Kohut: Political Pulpit Should Sound Alarm Bells

Jeff Kohut
Jeff Kohut

Do pastor politicians leverage the pulpit for community good or personal self-interest? City ministers including leadership with the Interdenominational Ministerial Alliance of Greater Bridgeport are influential players in city politics. Former mayoral candidate Jeff Kohut wonders if–for some–it’s all about them or their people.

Judge Carmen Lopez makes an essential point about the problematic phenomenon known as “Bridgeport Politics.” She is absolutely correct in asserting that it probably isn’t a socially or politically healthy situation to have the “political” so strongly identified and inextricably dependent upon the sectarian/religious in Bridgeport (or anywhere). But in agreeing with, and keeping with this theme, we must remember that in places that were largely abandoned–urban centers of eroding wherewithal, cut loose to free-float by a suburban elitist-dominated state government and the extremely elitist federal representation that emerged from the reconstituted power structure of post county government/suburb dominated Connecticut state government, engineered by elitist suburbanites six decades ago–were left largely disorganized, with deteriorating neighborhoods representing political vacuums where the viable social capital capable of eliciting government and grassroots action was, and is, definable largely in terms of religious institutions.

When this is the case, there is going to be an inevitable politicization of religious life in the community, with some religious leaders, being human, succumbing to the “perks” and ambitions going with this territory (as they are eagerly recruited for support by the political power structure). With the degree of dependence on religious institutions in cities such as Bridgeport as the interface of the community and government, as well as being the conduit for many essential services and as organizers of social action at the neighborhood and city levels, this situation is becoming the norm as a substitute for direct government contact/service to the people. This situation has invited the clergy to assume roles as political powerbrokers/political operatives, and even as elected officials with dual bully pulpits. This medieval situation is exactly contrary to what the Founding Fathers intended for the political reality of this country. But as long as socioeconomic distress serves the political economy advantages of an elitist-engineered society, the ultimately unholy marriage of church and state and its expanding role in American political life–especially urban political life–will continue to increase in power and influence.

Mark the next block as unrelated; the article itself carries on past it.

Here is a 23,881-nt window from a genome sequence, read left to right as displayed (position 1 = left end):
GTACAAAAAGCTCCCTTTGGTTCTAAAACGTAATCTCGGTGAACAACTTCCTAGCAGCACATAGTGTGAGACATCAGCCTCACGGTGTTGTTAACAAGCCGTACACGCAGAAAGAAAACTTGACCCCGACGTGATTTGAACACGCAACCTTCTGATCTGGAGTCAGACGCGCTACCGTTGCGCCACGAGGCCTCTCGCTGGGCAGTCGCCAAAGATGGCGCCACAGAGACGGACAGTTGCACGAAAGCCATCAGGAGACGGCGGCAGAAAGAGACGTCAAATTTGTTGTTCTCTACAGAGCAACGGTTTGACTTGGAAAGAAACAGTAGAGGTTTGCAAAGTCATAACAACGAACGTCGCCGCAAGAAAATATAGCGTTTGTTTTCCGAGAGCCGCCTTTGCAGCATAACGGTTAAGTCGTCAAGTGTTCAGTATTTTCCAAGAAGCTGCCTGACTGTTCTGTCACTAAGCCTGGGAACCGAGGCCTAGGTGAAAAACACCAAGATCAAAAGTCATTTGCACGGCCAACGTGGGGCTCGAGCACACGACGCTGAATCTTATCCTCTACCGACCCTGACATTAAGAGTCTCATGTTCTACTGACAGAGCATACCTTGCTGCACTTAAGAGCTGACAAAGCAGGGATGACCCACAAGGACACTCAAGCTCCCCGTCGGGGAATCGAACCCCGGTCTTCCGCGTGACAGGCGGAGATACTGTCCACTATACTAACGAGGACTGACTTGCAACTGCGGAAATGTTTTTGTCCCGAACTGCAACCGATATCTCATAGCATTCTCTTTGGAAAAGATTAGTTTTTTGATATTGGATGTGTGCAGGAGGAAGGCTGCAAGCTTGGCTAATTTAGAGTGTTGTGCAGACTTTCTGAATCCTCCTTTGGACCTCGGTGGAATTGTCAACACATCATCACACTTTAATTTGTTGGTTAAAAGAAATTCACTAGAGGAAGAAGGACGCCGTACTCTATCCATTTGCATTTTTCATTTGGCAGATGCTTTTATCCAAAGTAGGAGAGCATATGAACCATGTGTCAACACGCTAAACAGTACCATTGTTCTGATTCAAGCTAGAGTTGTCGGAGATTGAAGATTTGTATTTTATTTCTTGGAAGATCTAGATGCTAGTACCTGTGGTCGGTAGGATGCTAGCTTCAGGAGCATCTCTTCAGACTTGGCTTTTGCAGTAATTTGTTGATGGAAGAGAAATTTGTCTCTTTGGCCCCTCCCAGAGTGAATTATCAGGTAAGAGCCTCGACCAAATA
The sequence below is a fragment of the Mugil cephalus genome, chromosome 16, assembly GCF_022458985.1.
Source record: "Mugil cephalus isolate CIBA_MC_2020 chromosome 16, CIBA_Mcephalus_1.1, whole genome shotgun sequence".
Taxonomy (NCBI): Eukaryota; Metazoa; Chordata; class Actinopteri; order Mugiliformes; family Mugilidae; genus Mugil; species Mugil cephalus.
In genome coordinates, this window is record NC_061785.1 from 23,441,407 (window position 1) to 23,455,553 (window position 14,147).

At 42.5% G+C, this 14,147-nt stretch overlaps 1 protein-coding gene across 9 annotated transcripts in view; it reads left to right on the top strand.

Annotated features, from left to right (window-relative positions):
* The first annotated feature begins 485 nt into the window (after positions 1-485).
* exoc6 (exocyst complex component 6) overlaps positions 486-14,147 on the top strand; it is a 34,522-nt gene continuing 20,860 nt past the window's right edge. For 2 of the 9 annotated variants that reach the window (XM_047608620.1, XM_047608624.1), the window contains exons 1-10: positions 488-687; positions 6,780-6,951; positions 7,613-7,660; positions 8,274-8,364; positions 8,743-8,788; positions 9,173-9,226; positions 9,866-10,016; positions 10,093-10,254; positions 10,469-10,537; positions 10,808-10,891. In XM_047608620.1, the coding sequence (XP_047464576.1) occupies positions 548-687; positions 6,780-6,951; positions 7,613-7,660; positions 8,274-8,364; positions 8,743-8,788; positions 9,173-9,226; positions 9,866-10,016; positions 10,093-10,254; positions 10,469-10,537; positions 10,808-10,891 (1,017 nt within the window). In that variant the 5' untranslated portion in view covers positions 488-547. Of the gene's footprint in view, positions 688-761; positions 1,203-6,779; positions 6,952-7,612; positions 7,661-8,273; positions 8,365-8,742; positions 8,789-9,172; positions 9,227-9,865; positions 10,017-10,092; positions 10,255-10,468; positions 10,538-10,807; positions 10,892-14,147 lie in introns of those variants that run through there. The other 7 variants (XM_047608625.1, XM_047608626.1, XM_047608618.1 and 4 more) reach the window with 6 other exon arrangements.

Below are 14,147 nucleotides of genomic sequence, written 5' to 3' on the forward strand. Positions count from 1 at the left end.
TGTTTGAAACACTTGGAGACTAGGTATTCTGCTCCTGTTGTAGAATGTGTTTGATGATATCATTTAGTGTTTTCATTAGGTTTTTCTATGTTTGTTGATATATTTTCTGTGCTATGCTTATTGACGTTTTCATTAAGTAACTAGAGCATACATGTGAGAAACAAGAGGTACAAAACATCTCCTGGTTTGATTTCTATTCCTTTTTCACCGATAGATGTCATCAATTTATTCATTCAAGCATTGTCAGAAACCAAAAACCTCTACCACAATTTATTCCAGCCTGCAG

When churches provide a moral compass and serve as the moral canaries-in-the-coal-mine for society and government–without foisting doctrine directly on government legislation and policy–they are operating in the benign and useful realm allotted to them by the US Constitution. When churches become bases for political operatives and channels of political collusion, we’re entering the danger zone that stimulated and directed the genius of our Founding Fathers to proscribe religious influence/interaction with government. The former situation has stealthily found its way back into US government, especially in poor cities, and has been deftly exploited by the various levels of ruling oligarchs of our society, including opportunistic clergy and their political co-conspirators.

So Carmen Lopez is correct in her alarm at the increasing, direct influence of the clergy and churches on the political climate and political reality of Bridgeport, and places of similar description. When we see the extensive co-mingling of religion and politics at any level of government, it’s time to sound the alarm bells. It is a signal that both areas can become synergistic, social battle zones to the extent where our society will become destructively antagonistic and rivalrous, when it needs most to provide harmonious sanctuary where society can retreat and find protection from such antagonism and rivalry.